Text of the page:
Public interest in creativity continues to surge. A study of CEOs released in May cited creativity as the “most crucial factor for future success,” while a Newsweek article on the “crisis of creativity” this past summer raised alarm bells with its finding that measured creativity scores among Americans are plummeting. What are the latest findings about creativity and what can businesses do to enhance it?
Scientists are working hard to nail down what creativity is from a neuroscientific standpoint, charting the parts of the brain involved in creative thinking processes. But they’re also attempting to look for connections between creativity, personality traits and behaviors. One recent study has suggested that imagining yourself as a child can enhance creativity. Another has linked sadness to creativity. And another, research suggesting that creative people have more sex.
So what can business do to amp up the creative juices? Pump money into wellness programs. Enhance empathy in the workplace. Let employees take ninety-minute naps. Foster competition among work groups. Switch up the people on your teams. And encourage your people to avoid information overload.
Some possibilities suggested by the research are counter-intuitive. According to one study, distractible people tended to perform better at creative tasks. So should we hire more people with ADD tendencies? Research also found that certain kinds of workers become more creative when confronted by displays of anger from bosses. So should we encourage bosses to let it fly more often or in certain situations?
It’s also important to remember that research is ongoing, so some of the current findings might not yield clear conclusions. One study found that “happy extroverts” tended to be more creative. How does that square with the study linking sadness with creativity? And faced with a choice between a new hire who is a happy extrovert and another who seems more prone to sadness, whom should we hire?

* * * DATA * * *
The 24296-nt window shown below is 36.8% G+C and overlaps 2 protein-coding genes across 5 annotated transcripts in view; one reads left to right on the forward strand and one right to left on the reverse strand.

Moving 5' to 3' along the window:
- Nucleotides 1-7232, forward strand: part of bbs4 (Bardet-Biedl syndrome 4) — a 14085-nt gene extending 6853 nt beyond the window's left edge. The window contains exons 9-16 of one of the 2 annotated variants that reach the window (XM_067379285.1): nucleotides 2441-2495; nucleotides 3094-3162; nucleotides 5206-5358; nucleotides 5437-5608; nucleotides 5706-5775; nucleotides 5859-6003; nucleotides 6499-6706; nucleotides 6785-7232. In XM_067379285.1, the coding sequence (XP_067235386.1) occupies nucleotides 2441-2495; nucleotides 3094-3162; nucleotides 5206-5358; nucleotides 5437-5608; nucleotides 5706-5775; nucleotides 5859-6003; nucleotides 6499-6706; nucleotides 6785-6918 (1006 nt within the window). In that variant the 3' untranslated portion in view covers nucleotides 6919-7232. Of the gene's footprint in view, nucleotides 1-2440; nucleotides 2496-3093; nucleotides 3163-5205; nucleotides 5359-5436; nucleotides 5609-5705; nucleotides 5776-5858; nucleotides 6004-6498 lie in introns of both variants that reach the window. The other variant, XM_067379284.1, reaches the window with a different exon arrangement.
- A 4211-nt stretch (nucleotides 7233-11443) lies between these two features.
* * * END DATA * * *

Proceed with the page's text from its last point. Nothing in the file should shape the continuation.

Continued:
One thing is clear: Firms need to be far bolder and more aggressive about upgrading and enhancing their creative processes. At the Council’s recent Critical Issues Forum, a panel of CMOs and corporate communications officers from AT&T, IKEA, Heineken, American Express and Monster Worldwide all agreed that they are always seeking creative ideas for their brands, and they are open to hearing it from any and all of their agency partners. Following the panel, new business guru Robb High encouraged public relations firms to be less timid about proposing big creative ideas to their clients. I’ll add: do it with flair.
Creativity entrepreneur Will Burns, founder of the ideation firm Ideasicle, notes that Fortune 500 clients have never been smarter and more educated. “They’re seeing all the cool things that other brands are doing and wondering why they’re not getting these ideas.” To thrive in today’s creativity-driven marketplace, PR firms need to step up their in-house creative processes and find new ways to deliver innovative thinking to clients at the speed of light. Remember those days when we spent two to three weeks concepting a campaign? We don’t have that kind of time anymore. Any way you slice it, the same-old approach to nurturing and structuring our creative workplaces isn’t enough in today’s environment.